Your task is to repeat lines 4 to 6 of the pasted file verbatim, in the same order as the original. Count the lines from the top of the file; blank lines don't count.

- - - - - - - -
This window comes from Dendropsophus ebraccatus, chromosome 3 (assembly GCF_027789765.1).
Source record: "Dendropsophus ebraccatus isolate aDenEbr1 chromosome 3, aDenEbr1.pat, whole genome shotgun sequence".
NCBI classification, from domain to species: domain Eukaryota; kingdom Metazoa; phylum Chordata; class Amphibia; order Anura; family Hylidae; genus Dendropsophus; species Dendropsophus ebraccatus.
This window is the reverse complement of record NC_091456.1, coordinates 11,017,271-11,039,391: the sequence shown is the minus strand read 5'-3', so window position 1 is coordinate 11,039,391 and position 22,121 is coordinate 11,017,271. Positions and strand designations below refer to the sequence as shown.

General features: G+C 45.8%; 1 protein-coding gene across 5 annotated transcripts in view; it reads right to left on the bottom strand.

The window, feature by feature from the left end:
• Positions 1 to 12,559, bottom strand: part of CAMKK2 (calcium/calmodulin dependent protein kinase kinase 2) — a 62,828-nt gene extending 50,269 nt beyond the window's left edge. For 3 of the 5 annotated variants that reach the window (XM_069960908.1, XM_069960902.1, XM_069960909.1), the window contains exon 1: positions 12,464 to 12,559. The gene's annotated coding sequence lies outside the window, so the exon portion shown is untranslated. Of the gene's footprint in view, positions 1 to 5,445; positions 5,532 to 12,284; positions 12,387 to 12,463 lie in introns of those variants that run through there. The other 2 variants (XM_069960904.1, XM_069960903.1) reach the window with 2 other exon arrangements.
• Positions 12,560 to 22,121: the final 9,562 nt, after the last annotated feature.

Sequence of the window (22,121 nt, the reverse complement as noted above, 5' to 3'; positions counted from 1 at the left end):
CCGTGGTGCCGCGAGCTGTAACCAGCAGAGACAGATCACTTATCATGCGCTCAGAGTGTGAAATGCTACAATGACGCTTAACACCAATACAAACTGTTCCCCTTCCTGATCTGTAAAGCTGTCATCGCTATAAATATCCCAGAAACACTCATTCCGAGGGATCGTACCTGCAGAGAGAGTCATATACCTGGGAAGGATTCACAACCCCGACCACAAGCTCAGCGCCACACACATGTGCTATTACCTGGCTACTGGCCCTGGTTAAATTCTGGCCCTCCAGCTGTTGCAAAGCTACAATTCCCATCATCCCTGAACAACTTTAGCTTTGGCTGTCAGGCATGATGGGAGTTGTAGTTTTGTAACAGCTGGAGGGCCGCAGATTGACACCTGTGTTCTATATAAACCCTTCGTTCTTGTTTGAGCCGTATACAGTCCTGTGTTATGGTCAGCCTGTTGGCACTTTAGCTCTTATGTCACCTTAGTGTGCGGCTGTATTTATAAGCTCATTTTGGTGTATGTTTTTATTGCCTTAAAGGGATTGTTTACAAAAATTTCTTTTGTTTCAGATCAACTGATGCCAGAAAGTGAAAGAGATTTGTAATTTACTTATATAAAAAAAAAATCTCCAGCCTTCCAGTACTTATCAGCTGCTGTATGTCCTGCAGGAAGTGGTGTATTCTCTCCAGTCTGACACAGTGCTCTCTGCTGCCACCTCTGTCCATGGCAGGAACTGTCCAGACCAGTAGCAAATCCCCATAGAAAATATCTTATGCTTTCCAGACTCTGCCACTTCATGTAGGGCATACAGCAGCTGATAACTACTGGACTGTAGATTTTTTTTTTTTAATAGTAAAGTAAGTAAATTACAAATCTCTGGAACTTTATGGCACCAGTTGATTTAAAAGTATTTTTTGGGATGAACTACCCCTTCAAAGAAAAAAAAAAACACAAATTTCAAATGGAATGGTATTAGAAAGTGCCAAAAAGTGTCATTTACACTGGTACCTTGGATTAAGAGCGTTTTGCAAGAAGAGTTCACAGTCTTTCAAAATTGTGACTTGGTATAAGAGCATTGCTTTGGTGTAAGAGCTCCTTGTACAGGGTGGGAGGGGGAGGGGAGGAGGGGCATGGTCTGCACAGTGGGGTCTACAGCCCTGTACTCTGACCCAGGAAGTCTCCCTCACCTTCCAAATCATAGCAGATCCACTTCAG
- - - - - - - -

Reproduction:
This window is the reverse complement of record NC_091456.1, coordinates 11,017,271-11,039,391: the sequence shown is the minus strand read 5'-3', so window position 1 is coordinate 11,039,391 and position 22,121 is coordinate 11,017,271. Positions and strand designations below refer to the sequence as shown.

General features: G+C 45.8%; 1 protein-coding gene across 5 annotated transcripts in view; it reads right to left on the bottom strand.

The window, feature by feature from the left end: